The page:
In fact, the atmospherics of the game play a large role in adding and heightening the tension that players experience as they move through the Ishimura. Although there are plenty of jump moments, the game isn't simply about the cheap scare as it is tossing you into an area that descends from bad to worse. As soon as you step on board the ship, you automatically get the sense that something is wrong. Everything from suitcases and books to work suits and tools are scattered around. As you go further in, you realize how violent and horrible the situation on board the Ishimura must have been, with limbs, blood-spattered walls and other gory scenes that are directly out of an abattoir. It only gets stranger as you move into more Necromorph-infested areas, with sections of the ship completely engulfed in a flesh-like material that pulses and quivers with a life of its own.
The unsettling nature of the world is heightened by the fact that there is no specific HUD to speak of -- Isaac's health is presented on his back, his ammunition is holographically projected above the gun, and incoming transmissions that he receives pop up in front of his face. Even checking his inventory is pulled up via holograms, and it is done in real time, meaning that a Necromorph can come crawling through the floor or leap from a vent behind you and strike you at any time. Because you're never removed from the action, you feel much more immersed in the world, which is only added to with the environmental items scattered around the ship. Messages scrawled in blood, text and audio messages that detail what happened on board the ship, and even Isaac's notes to himself in his personal journal add to a sense that this is a ship that no one should be on or even near if they value their life, which is an impressive way to balance the story with the action of the game presented in front of them.
Along with these startling sights, horror fans will pick up on influences from a wide variety of horror movies that are scattered through the game. Obvious connections of elements found in Dead Space can be tied to Event Horizon, the Alien Quadrilogy, John Carpenter's The Thing, Night of the Living Dead and more. But even more impressive than the large pedigree of game influences is the fact that it manages to weave a carefully balanced narrative that uses the best elements of these films with a lot plausible twists and turns within the story. Not only does the game lay down the foundation of why things went wrong on the Ishimura, it sets up the game to be the launching point for a franchise, and the universe of Dead Space is definitely large enough to support a vast series after this title.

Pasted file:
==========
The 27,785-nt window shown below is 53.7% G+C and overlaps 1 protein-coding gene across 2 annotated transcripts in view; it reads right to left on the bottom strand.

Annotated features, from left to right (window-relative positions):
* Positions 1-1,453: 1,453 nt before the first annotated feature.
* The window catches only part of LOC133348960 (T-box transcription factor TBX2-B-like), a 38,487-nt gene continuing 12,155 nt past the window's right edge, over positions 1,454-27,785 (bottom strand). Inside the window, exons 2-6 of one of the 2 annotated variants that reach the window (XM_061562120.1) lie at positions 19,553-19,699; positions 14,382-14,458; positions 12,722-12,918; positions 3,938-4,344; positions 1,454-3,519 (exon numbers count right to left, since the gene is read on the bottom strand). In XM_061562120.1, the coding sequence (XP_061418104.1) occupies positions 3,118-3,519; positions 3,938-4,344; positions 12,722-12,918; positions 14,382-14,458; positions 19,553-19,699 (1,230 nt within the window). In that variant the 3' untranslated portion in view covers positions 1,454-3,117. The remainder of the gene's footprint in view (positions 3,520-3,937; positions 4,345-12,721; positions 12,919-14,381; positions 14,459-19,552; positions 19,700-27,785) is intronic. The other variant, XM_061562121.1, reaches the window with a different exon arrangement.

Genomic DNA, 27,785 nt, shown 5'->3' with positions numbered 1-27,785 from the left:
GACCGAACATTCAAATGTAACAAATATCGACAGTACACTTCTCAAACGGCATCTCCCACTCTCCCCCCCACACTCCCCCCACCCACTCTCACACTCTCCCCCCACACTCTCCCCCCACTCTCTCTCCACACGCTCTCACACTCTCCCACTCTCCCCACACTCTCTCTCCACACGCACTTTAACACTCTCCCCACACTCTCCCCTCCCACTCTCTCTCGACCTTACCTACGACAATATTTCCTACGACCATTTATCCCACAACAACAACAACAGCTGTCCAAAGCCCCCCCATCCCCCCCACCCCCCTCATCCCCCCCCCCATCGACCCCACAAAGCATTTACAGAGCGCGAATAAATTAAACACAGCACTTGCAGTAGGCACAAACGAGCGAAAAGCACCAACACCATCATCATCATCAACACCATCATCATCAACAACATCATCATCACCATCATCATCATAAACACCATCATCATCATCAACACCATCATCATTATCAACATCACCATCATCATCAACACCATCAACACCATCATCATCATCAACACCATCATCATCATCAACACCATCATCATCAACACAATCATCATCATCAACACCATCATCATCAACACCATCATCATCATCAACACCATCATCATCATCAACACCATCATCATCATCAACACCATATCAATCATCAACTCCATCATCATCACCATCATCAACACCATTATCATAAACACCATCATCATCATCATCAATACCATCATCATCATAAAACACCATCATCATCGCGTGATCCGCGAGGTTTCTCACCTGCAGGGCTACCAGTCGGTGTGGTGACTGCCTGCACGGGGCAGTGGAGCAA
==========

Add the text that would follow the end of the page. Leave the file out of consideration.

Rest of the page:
Although the atmospherics add a lot to the game, Dead Space isn't without issues that hamper some elements of play. The zero gravity areas are a bit strange because even though you can see legitimate areas that you could propel yourself to, you can't always leap there. Frequently, you'll need to make a shorter jump that's closer and then hop to the original target. While that seems a bit nonsensical, the other problem that occurs within the zero gravity space is that in these spaces, the camera can sometimes be restricted to show a specific perspective, particularly if you happen to be on a wall or a ceiling. Unfortunately, when the camera locks up during these moments, you can sometimes get attacked by some creature outside of your peripheral vision, which sucks. It can be extremely frustrating, especially when you're trying to dodge one monster only to get hit from behind by something that you could have seen if you'd only move one or two steps to the side, which suddenly releases the camera from being stuck.
Another issue within the title is that there's a lot of backtracking within the game. It all makes sense in the context of the gameplay, especially when you're going through each situation; instead of being a meaningless fetch quest, it's completely plausible that you'd have to return to one area you've previously moved through once you discover that one vital piece of equipment you need to fix something is stored there. However, it does have a way of making the ship feel much smaller than a massive capital ship. That's not to say that you get this sense throughout the entire game, because there are plenty of spaces like the medical, engineering and mining decks where you'll move through large areas, but the repetition can be a bit disappointing. This is particularly heightened with the sometimes flawed nav icon. By pressing in on the right analog stick, a holographic line moves out from Isaac and points him in the right direction to go, even turning him to face the right way. The problem that comes up with this system is that every now and then, the game will spin Isaac in a circle, projecting a line that goes forward a few feet before doubling back on itself and pointing the opposite way. That's just bad navigation logic.
As an aside, another strange feature that isn't a horribly bad or major issue is the fact that your foot stomp can be surprisingly powerful, destroying boxes or other items from a rather large distance. Typically, you'd expect that you'd only be able to crush something that was below your boot, but for some reason, you can crush a box suspended on a bench above you or floating in zero gravity. It's an odd choice, and a minor gripe that's humorous when you see it, but it does stand out as an oddity.